We frequently need to carry out some challenging mathematical computations while using Excel. The majority of these intricate mathematical calculations can be handled by Excel’s excellent computing capabilities. One of them is calculating the factorial of large numbers. However, when computing the factorial of large numbers, even Excel has a limitation. In this article, we will learn **two **convenient methods to calculate the factorial of a large number in Excel. After learning these two methods, we will not only be able to calculate the factorial of a large number but also be able to overcome the limitation. So, let’s start with this article and explore these methods.

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## 2 Convenient Ways to Calculate Factorial of Large Number in Excel

In this section of the article, we will learn **two **convenient methods to calculate the factorial of a large number in Excel. Let’s say we have the following **Numbers **as our dataset. Our goal is to calculate the factorial of these numbers.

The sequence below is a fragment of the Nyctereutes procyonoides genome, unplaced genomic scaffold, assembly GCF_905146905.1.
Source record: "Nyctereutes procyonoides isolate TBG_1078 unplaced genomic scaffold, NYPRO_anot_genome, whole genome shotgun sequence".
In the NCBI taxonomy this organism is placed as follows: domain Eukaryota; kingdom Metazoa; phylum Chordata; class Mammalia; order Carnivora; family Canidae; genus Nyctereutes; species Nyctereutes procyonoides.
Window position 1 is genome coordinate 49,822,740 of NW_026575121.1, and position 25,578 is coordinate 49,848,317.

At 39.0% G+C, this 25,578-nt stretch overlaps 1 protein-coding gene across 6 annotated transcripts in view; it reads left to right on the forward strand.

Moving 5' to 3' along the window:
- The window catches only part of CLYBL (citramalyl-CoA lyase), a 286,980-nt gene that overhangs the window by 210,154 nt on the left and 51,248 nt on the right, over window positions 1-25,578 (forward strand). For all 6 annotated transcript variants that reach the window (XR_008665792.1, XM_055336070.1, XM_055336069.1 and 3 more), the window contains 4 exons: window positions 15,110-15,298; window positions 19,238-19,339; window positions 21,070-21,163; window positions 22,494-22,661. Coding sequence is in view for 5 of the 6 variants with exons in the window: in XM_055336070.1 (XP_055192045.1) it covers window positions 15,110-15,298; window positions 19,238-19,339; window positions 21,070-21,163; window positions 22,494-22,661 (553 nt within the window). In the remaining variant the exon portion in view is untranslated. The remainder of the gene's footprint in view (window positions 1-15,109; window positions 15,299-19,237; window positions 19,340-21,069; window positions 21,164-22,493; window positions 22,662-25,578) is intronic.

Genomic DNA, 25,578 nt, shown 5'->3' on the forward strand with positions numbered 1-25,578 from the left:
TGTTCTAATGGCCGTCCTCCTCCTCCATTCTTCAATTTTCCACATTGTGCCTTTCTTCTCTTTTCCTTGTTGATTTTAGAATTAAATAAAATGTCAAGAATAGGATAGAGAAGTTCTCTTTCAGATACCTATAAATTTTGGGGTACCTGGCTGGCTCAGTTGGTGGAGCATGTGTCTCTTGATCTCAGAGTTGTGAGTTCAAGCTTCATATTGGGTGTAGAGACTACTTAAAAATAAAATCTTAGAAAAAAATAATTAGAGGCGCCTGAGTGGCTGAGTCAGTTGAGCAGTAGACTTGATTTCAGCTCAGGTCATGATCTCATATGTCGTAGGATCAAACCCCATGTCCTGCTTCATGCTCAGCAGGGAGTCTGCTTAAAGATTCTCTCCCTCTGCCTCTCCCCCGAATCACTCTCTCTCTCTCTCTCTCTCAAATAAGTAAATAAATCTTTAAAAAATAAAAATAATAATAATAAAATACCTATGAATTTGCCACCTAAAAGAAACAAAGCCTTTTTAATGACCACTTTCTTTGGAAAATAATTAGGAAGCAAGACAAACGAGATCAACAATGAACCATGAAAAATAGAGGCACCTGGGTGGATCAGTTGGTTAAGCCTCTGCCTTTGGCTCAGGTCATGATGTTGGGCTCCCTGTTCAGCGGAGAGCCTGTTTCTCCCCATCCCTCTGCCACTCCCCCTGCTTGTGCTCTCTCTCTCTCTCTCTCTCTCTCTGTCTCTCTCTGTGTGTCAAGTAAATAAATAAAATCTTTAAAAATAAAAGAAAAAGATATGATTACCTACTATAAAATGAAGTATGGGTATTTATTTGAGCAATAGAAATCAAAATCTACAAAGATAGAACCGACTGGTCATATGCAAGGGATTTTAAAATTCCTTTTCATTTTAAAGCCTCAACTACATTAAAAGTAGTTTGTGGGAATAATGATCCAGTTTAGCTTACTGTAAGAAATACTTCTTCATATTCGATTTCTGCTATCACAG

Not to mention, we used the Microsoft Excel 365 version for this article; however, you can use any version according to your preference.

### 1. Calculating Factorial of Number Less Than 171

In the first method, we will learn to calculate the factorial of numbers that are **less than 171**. You may ask, “What is so special about this **171**?” Let’s clarify. In Excel, the maximum possible number that we can use is **9.99999999999999E+307**. The factorial of **171 **is **1.24101807 E+309**, which exceeds the limit of Excel. So, if we want to calculate the factorial of **171 **or any higher number, Excel will return a **#NUM! Error**. We will see this later in this section. Now, let’s follow the steps mentioned in the following section.